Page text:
Down To Earth Dad

Helicopter Parents
Is There Ever Too Much Parenting?

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Anew study finds that parents who hover over their child's every move--the so-called helicopter parents--can create adults with weakened resolve and trouble making independent life choices. Researchers at Keen State College in New Hampshire, led by Professor of Psychology Neil Montgomery, say 10% of college freshmen's parents linger quite close. So close, in fact, that if two days go by without contact, the parent calls their adult child on the phone.

"It seems to be a baby boomer form of parenting that's been enhanced by the invention of the cell phone," Dr. Montgomery told me. "It's where the parents are constantly tracking even their older children. They want to know where they are, what they're doing, [and] who they're with. There's a real fear in some parents that their child is either going to get hurt or killed if they don't constantly monitor them. These parents are involved in their child's academic and social activities. Their parent becomes their best friend."

Sometimes the hovering parent can be downright controlling of their child's world, he said, noting preliminary findings showing that kids raised by domineering parents learn to need constant support from others, and often don't do well in social settings. They may also not be ready to leave the nest when they become adults. These children are highly dependent and they also "exhibit anxiety," he said. "There would be vulnerability. There would also be self-consciousness. What we also found is that [children of helicopter parents are] not open to new ideas or new actions. They are also not maturing as quickly as previous generations did."

This research has me wondering which is worse--helicopter parenting or lack of significant parenting. Thirty years of father-involvement research, for instance, shows that children without involved dads experience an increased risk for a host of negatives including growing up poor, getting into trouble with the law, abusing drugs and alcohol, teen pregnancy, dropping out of school, and even suicide. Sure, there are risks associated with helicopter parenting, but parent involvement in general will always trump parent absence. And there's this: Despite the negative attributes associated with the actions of helicopter parents, Dr. Montgomery says there are actually some positives. "In terms of character strength, [these children] have the capacity for love, and a belief in spirituality. What we have also found is that these are young people who feel supported. They know someone has their back. And when they go into new social situations, they look for people to support them," he said.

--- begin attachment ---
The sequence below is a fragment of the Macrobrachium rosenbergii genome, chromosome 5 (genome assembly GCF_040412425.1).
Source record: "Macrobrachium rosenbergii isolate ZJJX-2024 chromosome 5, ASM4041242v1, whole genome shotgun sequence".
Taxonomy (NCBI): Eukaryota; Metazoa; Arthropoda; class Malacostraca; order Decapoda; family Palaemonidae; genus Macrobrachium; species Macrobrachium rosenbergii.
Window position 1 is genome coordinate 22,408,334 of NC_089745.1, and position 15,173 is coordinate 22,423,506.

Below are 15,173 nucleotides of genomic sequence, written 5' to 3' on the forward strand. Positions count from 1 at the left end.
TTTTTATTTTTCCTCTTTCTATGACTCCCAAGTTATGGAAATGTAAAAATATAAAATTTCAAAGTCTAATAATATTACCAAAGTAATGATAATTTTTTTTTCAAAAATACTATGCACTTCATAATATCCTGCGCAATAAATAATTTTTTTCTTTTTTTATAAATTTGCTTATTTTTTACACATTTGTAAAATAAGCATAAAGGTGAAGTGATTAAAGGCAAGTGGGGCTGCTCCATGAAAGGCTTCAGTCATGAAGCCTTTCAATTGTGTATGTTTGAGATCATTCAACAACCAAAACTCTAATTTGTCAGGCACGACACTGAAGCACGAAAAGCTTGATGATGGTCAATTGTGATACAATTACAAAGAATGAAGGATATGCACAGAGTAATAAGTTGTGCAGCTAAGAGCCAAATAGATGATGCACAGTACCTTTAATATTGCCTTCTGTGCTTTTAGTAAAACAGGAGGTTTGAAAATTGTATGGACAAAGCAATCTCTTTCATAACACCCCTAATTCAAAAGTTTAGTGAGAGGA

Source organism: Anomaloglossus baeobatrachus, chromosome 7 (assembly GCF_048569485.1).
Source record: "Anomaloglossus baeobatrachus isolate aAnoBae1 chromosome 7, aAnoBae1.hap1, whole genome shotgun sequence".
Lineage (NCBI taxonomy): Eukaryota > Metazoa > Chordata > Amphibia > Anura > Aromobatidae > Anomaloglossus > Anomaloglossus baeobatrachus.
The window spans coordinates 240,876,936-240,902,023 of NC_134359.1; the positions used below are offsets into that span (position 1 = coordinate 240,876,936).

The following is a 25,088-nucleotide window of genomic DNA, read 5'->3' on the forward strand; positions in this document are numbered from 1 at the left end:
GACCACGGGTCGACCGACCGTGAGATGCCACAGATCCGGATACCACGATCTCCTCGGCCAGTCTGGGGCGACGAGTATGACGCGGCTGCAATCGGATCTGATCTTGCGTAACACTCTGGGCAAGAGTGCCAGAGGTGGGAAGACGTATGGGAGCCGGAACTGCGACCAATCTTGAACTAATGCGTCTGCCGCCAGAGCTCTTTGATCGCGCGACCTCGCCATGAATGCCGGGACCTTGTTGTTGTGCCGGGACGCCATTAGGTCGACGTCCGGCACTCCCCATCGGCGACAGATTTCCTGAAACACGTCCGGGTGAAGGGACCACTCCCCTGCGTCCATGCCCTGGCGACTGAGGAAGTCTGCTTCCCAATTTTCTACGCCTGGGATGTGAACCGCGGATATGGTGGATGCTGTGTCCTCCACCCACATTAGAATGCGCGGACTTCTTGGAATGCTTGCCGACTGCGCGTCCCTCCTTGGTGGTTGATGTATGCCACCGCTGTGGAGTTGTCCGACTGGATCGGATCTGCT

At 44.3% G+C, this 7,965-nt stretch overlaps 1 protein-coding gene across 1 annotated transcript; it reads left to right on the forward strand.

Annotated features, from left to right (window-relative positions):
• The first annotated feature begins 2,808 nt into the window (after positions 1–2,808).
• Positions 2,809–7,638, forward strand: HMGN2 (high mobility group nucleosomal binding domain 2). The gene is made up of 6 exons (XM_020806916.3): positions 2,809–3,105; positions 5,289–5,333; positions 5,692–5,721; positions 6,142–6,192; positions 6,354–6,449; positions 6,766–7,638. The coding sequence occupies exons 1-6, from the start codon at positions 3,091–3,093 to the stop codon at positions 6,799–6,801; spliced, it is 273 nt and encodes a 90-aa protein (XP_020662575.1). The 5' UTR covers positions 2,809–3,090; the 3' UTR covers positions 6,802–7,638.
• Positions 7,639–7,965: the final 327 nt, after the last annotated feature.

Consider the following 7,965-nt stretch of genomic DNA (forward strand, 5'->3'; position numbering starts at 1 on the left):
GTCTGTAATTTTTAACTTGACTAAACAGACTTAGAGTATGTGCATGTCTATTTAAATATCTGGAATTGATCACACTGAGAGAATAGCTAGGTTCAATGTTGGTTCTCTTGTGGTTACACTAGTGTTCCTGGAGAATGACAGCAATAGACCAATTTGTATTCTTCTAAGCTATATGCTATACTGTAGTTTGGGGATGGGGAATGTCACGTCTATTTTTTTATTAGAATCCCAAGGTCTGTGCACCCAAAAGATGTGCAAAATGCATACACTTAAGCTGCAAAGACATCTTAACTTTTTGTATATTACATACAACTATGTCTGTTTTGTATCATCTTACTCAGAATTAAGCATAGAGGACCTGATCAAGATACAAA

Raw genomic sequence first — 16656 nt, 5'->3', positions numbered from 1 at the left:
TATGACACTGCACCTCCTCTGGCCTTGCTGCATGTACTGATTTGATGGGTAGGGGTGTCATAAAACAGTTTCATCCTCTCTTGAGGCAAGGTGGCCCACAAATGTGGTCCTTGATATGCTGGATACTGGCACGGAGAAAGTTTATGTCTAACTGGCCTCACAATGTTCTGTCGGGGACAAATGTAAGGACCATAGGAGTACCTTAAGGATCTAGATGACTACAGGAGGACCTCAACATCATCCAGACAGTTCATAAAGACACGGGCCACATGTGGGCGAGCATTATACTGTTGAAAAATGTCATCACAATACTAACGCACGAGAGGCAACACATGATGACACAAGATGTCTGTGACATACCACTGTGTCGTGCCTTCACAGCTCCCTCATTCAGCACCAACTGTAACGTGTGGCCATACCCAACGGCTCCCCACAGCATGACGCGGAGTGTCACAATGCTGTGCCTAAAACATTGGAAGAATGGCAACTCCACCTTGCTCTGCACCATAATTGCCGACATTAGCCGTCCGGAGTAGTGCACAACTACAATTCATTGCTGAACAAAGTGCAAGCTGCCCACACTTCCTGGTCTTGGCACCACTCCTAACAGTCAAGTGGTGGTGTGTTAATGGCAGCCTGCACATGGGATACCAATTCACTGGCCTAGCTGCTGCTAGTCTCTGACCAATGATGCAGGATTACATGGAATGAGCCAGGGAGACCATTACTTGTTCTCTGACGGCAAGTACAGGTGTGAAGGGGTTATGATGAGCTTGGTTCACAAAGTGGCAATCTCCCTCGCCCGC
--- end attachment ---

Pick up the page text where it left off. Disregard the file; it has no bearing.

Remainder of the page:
Asked what advice he'd offer parents, Dr. Montgomery said, "Don't abandon your kids.... I'm not advocating neglecting your child. Helicopter parents need to give their child responsibilities, and monitor [children] while they carry their responsibilities out, and praise them for when they do well carrying them out," he said. "By doing so, your child will become more and more self-confident. They will also be able to cope with the world more easily, rather than being guided through it as these [helicopter] parents appear to be doing."

The research is new, and the discussion is underway, but in drawing my early conclusions, I'd have to say yes, some children are overparented by well-meaning parents, but they are the least of our worries in a nation where one in six children will go to bed tonight in a home where no father is present, and where parents are increasingly distracted from focusing on their kids. Lucky, after all, is the child who has the "problem" of a parent who cares too much, fumbles the ball by hovering too closely, and is overly involved in his life.

A regular contributor to Children's Voice, Patrick Mitchell publishes a monthly newsletter, The Down to Earth Dad, and facilitates the National Dads Matter!(TM) Project for child- and family-serving organizations. He provides keynote addresses and trainings, and conducts Family Storytelling Night(TM) events for programs and schools. To reserve Patrick Mitchell for speaking engagements, or to implement the National Dads Matter!(TM) Project for your families and community partners, call him toll-free at 877-282-DADS, or e-mail him at patrick@downtoearth dad.org. Website: www.DownToEarthDad.org.

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